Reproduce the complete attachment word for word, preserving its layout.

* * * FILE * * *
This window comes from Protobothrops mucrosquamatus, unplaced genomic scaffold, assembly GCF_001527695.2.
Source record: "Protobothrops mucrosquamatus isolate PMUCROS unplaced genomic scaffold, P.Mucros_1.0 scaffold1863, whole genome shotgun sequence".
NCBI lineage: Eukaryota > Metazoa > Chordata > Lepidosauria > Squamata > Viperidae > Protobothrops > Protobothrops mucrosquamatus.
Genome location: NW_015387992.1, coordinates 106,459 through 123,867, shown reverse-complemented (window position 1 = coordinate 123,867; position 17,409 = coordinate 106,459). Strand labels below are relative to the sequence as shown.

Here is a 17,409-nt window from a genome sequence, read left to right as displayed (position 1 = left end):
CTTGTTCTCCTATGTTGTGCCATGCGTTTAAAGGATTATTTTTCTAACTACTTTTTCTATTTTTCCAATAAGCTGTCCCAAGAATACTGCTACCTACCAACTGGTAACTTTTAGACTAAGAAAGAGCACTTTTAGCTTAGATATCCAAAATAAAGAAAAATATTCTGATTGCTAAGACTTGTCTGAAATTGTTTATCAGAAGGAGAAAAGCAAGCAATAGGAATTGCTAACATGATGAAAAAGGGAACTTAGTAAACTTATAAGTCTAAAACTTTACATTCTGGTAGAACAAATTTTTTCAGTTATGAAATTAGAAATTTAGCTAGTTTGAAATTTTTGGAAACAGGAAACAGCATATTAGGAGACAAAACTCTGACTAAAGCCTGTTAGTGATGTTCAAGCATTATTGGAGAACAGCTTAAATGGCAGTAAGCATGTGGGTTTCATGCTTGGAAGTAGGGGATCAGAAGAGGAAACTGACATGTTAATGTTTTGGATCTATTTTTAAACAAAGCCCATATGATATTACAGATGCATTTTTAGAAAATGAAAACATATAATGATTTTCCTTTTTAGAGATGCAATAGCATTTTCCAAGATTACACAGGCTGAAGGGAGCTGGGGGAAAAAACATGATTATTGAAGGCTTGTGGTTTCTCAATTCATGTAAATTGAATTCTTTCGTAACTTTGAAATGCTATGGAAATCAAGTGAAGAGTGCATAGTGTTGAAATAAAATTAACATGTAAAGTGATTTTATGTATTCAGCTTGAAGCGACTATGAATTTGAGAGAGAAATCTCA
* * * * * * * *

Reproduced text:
This window comes from Protobothrops mucrosquamatus, unplaced genomic scaffold, assembly GCF_001527695.2.
Source record: "Protobothrops mucrosquamatus isolate PMUCROS unplaced genomic scaffold, P.Mucros_1.0 scaffold1863, whole genome shotgun sequence".
NCBI lineage: Eukaryota > Metazoa > Chordata > Lepidosauria > Squamata > Viperidae > Protobothrops > Protobothrops mucrosquamatus.
Genome location: NW_015387992.1, coordinates 106,459 through 123,867, shown reverse-complemented (window position 1 = coordinate 123,867; position 17,409 = coordinate 106,459). Strand labels below are relative to the sequence as shown.

Here is a 17,409-nt window from a genome sequence, read left to right as displayed (position 1 = left end):
CTTGTTCTCCTATGTTGTGCCATGCGTTTAAAGGATTATTTTTCTAACTACTTTTTCTATTTTTCCAATAAGCTGTCCCAAGAATACTGCTACCTACCAACTGGTAACTTTTAGACTAAGAAAGAGCACTTTTAGCTTAGATATCCAAAATAAAGAAAAATATTCTGATTGCTAAGACTTGTCTGAAATTGTTTATCAGAAGGAGAAAAGCAAGCAATAGGAATTGCTAACATGATGAAAAAGGGAACTTAGTAAACTTATAAGTCTAAAACTTTACATTCTGGTAGAACAAATTTTTTCAGTTATGAAATTAGAAATTTAGCTAGTTTGAAATTTTTGGAAACAGGAAACAGCATATTAGGAGACAAAACTCTGACTAAAGCCTGTTAGTGATGTTCAAGCATTATTGGAGAACAGCTTAAATGGCAGTAAGCATGTGGGTTTCATGCTTGGAAGTAGGGGATCAGAAGAGGAAACTGACATGTTAATGTTTTGGATCTATTTTTAAACAAAGCCCATATGATATTACAGATGCATTTTTAGAAAATGAAAACATATAATGATTTTCCTTTTTAGAGATGCAATAGCATTTTCCAAGATTACACAGGCTGAAGGGAGCTGGGGGAAAAAACATGATTATTGAAGGCTTGTGGTTTCTCAATTCATGTAAATTGAATTCTTTCGTAACTTTGAAATGCTATGGAAATCAAGTGAAGAGTGCATAGTGTTGAAATAAAATTAACATGTAAAGTGATTTTATGTATTCAGCTTGAAGCGACTATGAATTTGAGAGAGAAATCTCA